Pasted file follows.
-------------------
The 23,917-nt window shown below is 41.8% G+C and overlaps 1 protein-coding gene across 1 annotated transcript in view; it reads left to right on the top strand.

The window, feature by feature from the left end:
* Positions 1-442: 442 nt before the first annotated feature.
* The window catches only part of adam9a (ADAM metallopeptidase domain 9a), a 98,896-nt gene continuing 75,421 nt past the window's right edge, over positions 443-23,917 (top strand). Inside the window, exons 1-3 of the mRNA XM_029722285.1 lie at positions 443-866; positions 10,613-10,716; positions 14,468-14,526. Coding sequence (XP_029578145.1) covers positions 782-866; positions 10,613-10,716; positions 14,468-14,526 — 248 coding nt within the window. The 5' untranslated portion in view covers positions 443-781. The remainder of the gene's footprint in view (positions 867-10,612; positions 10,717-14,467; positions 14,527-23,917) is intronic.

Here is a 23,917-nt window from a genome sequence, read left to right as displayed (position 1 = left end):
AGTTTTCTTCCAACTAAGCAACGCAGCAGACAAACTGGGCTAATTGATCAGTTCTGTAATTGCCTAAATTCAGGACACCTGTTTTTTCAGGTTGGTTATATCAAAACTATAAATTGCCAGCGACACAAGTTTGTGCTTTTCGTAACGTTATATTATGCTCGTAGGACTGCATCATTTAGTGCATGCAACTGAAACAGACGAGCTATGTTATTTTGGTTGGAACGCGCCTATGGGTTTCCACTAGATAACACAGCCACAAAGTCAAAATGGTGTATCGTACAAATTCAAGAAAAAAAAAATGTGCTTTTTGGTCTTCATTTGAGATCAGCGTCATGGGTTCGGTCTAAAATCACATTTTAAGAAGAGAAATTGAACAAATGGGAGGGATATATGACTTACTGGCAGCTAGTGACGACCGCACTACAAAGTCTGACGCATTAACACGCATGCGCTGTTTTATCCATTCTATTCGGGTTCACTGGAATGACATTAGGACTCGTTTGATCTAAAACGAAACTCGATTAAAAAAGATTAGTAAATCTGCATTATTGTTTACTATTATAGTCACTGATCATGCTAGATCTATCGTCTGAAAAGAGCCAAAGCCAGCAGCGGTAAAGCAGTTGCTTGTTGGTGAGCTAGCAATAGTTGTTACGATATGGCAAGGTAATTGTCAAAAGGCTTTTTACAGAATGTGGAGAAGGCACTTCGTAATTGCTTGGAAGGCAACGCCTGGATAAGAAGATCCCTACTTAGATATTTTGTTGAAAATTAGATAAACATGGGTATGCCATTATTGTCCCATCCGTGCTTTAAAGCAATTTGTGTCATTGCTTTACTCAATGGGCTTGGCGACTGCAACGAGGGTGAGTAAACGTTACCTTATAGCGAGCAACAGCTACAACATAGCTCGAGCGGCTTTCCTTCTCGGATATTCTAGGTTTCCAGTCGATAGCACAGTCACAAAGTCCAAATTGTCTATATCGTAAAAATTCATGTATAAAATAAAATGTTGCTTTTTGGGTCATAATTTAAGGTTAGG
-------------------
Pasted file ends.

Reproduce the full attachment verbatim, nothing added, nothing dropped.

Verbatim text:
The 23,917-nt window shown below is 41.8% G+C and overlaps 1 protein-coding gene across 1 annotated transcript in view; it reads left to right on the top strand.

The window, feature by feature from the left end:
* Positions 1-442: 442 nt before the first annotated feature.
* The window catches only part of adam9a (ADAM metallopeptidase domain 9a), a 98,896-nt gene continuing 75,421 nt past the window's right edge, over positions 443-23,917 (top strand). Inside the window, exons 1-3 of the mRNA XM_029722285.1 lie at positions 443-866; positions 10,613-10,716; positions 14,468-14,526. Coding sequence (XP_029578145.1) covers positions 782-866; positions 10,613-10,716; positions 14,468-14,526 — 248 coding nt within the window. The 5' untranslated portion in view covers positions 443-781. The remainder of the gene's footprint in view (positions 867-10,612; positions 10,717-14,467; positions 14,527-23,917) is intronic.

Here is a 23,917-nt window from a genome sequence, read left to right as displayed (position 1 = left end):
AGTTTTCTTCCAACTAAGCAACGCAGCAGACAAACTGGGCTAATTGATCAGTTCTGTAATTGCCTAAATTCAGGACACCTGTTTTTTCAGGTTGGTTATATCAAAACTATAAATTGCCAGCGACACAAGTTTGTGCTTTTCGTAACGTTATATTATGCTCGTAGGACTGCATCATTTAGTGCATGCAACTGAAACAGACGAGCTATGTTATTTTGGTTGGAACGCGCCTATGGGTTTCCACTAGATAACACAGCCACAAAGTCAAAATGGTGTATCGTACAAATTCAAGAAAAAAAAAATGTGCTTTTTGGTCTTCATTTGAGATCAGCGTCATGGGTTCGGTCTAAAATCACATTTTAAGAAGAGAAATTGAACAAATGGGAGGGATATATGACTTACTGGCAGCTAGTGACGACCGCACTACAAAGTCTGACGCATTAACACGCATGCGCTGTTTTATCCATTCTATTCGGGTTCACTGGAATGACATTAGGACTCGTTTGATCTAAAACGAAACTCGATTAAAAAAGATTAGTAAATCTGCATTATTGTTTACTATTATAGTCACTGATCATGCTAGATCTATCGTCTGAAAAGAGCCAAAGCCAGCAGCGGTAAAGCAGTTGCTTGTTGGTGAGCTAGCAATAGTTGTTACGATATGGCAAGGTAATTGTCAAAAGGCTTTTTACAGAATGTGGAGAAGGCACTTCGTAATTGCTTGGAAGGCAACGCCTGGATAAGAAGATCCCTACTTAGATATTTTGTTGAAAATTAGATAAACATGGGTATGCCATTATTGTCCCATCCGTGCTTTAAAGCAATTTGTGTCATTGCTTTACTCAATGGGCTTGGCGACTGCAACGAGGGTGAGTAAACGTTACCTTATAGCGAGCAACAGCTACAACATAGCTCGAGCGGCTTTCCTTCTCGGATATTCTAGGTTTCCAGTCGATAGCACAGTCACAAAGTCCAAATTGTCTATATCGTAAAAATTCATGTATAAAATAAAATGTTGCTTTTTGGGTCATAATTTAAGGTTAGG